5 essential spares to take on your next trip

We had a customer tell us about a friend who had to walk five miles because his clutch cable had snapped. Okay, we suspect he could have done some jiggery-pokery with engine revs and skillfully slipped the car through the gears to get home, but it highlighted a genuine issue. One that could easily be avoided by carrying a few essential spares in the boot…

Unless you own a transporter and carry the equivalent of a mobile parts warehouse around with you, you won’t be able to carry every conceivable spare wherever you go. However, that’s not to say you can’t carry around a handful of essential parts which could save you a massive headache if something breaks. Now, we’re not saying these are parts that you are going to necessarily be able to fit yourself by the roadside. Unless, that is, you are able to carry a trolley jack, axle stands and the necessary tools as well. However, if you manage to limp to a local garage – it will save you becoming stranded while they order in the necessary items. And with a bit of sweet-talking, there’s a good chance, if you’ve been wise enough to cover the basic bits, you’ll be on your way again in no time…

1. Cables
If an accelerator cable goes, there’s not much you can do about it – and actually on most air-cooled Dubs, it’s a reasonably straightforward job to replace. However, you’ll need to have the right length – so having the correct one for your era of car will help. Ditto the clutch cable. The great thing is, cables are cheap to buy and don’t actually take up much space so there’s no real reason why you shouldn’t order a spare and keep one under your bonnet or in the boot.


2. Belts
The fanbelt on the air-cooled unit is crucial because it drives the dynamo/alternator – and also spins the fan in the fan housing which cools your engine. Yet it costs pennies to buy and a spare can easily be stowed flat on the surface of a spare wheel! Auxiliary belts on water-cooled dubs are also important, so there’s no excuse for not carrying one with you on your next trip.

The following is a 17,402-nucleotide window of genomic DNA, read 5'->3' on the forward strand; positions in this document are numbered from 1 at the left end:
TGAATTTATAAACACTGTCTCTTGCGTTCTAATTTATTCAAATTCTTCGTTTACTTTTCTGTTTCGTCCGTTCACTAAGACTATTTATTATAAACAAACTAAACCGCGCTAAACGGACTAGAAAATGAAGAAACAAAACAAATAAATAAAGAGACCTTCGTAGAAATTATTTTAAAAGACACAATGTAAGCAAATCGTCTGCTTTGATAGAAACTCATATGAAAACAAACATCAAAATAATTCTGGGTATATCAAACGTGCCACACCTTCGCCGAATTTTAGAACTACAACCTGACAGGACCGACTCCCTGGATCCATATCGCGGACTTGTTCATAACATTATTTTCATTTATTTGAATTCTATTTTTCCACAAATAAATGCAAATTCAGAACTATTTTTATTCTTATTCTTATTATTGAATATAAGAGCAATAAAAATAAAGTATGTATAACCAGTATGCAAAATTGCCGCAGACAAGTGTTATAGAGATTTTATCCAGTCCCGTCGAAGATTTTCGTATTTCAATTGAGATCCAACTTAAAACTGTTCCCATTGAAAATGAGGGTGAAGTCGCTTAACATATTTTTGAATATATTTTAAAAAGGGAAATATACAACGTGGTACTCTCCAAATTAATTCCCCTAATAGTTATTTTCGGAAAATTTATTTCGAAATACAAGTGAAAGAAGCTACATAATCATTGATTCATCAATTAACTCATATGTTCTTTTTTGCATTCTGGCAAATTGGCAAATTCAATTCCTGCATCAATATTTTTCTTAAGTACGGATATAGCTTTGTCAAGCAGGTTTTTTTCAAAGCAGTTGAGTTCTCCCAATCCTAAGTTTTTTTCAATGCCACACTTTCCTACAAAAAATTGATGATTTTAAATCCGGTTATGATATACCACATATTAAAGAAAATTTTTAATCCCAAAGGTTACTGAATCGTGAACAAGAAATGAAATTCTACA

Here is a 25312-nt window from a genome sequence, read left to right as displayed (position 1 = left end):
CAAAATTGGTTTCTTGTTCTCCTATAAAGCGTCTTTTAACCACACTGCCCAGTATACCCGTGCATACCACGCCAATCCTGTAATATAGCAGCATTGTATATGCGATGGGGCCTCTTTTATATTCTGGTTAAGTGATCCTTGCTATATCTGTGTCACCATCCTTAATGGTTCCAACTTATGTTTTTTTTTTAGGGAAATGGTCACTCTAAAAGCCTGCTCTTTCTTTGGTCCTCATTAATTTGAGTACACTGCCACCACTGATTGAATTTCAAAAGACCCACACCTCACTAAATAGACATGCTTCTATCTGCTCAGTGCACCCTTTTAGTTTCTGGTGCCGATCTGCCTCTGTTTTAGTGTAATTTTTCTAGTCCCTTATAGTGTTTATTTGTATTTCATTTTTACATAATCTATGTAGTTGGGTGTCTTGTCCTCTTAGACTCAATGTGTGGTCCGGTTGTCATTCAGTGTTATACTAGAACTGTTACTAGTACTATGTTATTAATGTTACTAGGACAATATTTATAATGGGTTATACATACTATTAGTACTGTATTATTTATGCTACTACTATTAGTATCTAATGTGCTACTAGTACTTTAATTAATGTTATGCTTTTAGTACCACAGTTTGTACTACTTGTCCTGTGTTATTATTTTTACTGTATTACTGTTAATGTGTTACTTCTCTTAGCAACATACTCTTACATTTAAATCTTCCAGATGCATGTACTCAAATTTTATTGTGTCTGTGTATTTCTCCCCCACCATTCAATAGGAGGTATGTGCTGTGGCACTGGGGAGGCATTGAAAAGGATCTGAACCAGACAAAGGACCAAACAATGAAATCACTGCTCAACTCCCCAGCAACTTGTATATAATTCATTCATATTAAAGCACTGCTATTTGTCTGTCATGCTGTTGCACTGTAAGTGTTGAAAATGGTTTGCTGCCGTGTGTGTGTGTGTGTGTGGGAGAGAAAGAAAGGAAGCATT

3. Ignition components
Items such as points, condensers and distributor caps can often be the cause of unexpected roadside breakdowns – so it’s always worth having a spanking new replacement in your glovebox ready to go on and get you going again. Once again, set against the angst likely to result from being left stranded for ages in the middle of nowhere, spending a few quid on ignition components will seem like money well spent when you need them. Moreover, they won’t take up much space!


4. Hoses
Lots of breakdowns are caused by split hoses, with fuel, coolant and vacuum hoses being the worst culprits for leaks when they become old and perished. Again, buying a length of the appropriate hose and stashing it where the sun doesn’t always shine in your car makes a whole load of sense. Keeping a few assorted jubilee clips or hose fittings will also be a wise move.


5. Tyre seal
Finally, while it’s important to ensure you’ve always got your jack and wheel brace handy – it’s not always convenient to carry out a wheel change. Especially if you find yourself with a flat tyre on the hardshoulder of a motorway at night in the rain and find that you can’t get your wheel nuts undone! That’s why it’s a clever idea to keep a can of tyre seal with you. At least it will enable you to drive home, assess the situation and sort out a solution in the clear light of day!

tyre seal

Oh, one last thing – be sure you don’t read this and think “yep, good idea,” without actually doing anything about it. You never know when you might get stranded – and unless you fancy a long walk or a painful workshop waiting room drama, it’s worth getting on the blower and ordering all the parts now while you think about it…


The opinions expressed here are the personal opinions of the author and do not necessarily represent the views and opinions of VW Heritage


2 responses to: 5 essential spares to take on your next trip

  1. I remember when I lost the oil drain plug and all the oil from my old bay-window – on the M5! That day, I discovered that I could use a spare spark-plug as a sump-plug, then topped up with oil (I had enough) – Yet again, I got home without calling the AA…

  2. Brilliant, I like that one. With my old Beetle I was so paranoid about stripping the thread in the sump I never did the bung up all that tight – so I am surprised that never happened to me!

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